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Top-Cities-For-Young-Families-2016-Los-Angeles

At Apartment List, we know that people care about a lot of factors when they’re searching for a home. Everyone wants a great apartment at a great price, but families look for different things in a city than young singles.

Last year, we released our list of the best cities for young families; this year, we refreshed our analysis with the latest and greatest data to help you make the best decision for your homebuyers. This report is specifically tailored for Los Angeles.

The Apartment List methodology

Our analysis centered around the four factors that we identified as being important to families:

  • Safety (35 percent): We used FBI data to rank cities by the number of violent crimes and property crimes per 100,000 residents.
  • Housing cost (30 percent): We used census data to calculate the percentage of the median renter income required to rent a 2-bedroom apartment.
  • School quality (25 percent): Cities were ranked on high school graduation rate for public school districts based in that city. Comparing schools across different states can be challenging, but using high school graduation rate data from the Department of Education gives us a good estimate of overall school quality.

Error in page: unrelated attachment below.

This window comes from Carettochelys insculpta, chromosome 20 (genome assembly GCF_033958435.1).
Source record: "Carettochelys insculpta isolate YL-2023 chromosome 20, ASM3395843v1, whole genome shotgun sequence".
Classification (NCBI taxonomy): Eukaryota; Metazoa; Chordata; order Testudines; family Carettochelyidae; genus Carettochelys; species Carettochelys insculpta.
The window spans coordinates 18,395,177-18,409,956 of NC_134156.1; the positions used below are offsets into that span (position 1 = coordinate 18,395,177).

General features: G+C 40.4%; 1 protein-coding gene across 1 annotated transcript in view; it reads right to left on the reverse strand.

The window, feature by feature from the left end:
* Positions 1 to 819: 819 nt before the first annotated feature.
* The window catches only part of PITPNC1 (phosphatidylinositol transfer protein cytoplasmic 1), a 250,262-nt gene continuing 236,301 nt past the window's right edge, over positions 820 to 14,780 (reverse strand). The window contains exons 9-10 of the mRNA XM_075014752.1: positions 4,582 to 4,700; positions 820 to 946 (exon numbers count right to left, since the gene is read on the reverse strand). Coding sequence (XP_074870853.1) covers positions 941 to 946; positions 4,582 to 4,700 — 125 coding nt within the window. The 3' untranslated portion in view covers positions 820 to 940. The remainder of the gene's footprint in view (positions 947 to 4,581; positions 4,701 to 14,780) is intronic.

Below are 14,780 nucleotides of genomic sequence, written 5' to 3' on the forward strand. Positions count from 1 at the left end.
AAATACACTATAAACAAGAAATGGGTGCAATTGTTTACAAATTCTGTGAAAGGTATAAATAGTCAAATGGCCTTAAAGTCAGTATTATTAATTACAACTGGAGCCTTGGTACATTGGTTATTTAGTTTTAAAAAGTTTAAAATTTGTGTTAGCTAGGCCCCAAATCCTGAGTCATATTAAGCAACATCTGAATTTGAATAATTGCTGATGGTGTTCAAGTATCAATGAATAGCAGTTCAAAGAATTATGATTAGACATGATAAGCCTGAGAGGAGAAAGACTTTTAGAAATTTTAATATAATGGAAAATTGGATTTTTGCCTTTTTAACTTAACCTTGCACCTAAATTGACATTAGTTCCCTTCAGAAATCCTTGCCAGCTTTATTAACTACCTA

• Child friendliness (10 percent): Communities with a greater percentage of children tend to be more child friendly, so we used census data to score cities based on the percentage of the population that’s under 18.

We weighted these factors using the percentages listed above, and used this index to assign grades and rankings to the nearly 500 cities in our study.

Los Angeles family-friendly factor

Los Angeles’ scores were as follows:

  • Crime score: 68.5
  • Child score: 32.3
  • Education score: 12.4
  • Housing score: 12.7
  • Total score: 34.1

Los Angeles’ best score was its crime score, with about 2,618 crimes being committed per 100,000 people.

Next best was its child score, with 22 percent of the city’s population being under the age of 18. This makes Los Angeles 9 percent more child-friendly than California’s other major city, San Francisco, where children under the age of 18 account for only 13 percent of the city population.

However, Los Angeles’ education score did not fare so well, with a much lower graduation rate of 68 percent, compared to San Francisco’s 82 percent. In addition, the average renter is cost-burdened in Los Angeles, where 40 percent of the median renter income is required in order to rent a two-bedroom apartment.

Overall, Los Angeles is a worse place for families than San Francisco, and is not one of the top cities for families nationwide.

Yuki Graviet Knapp is a Content Marketing Associate with the Growth Team at Apartment List and is a resident of the Bay Area.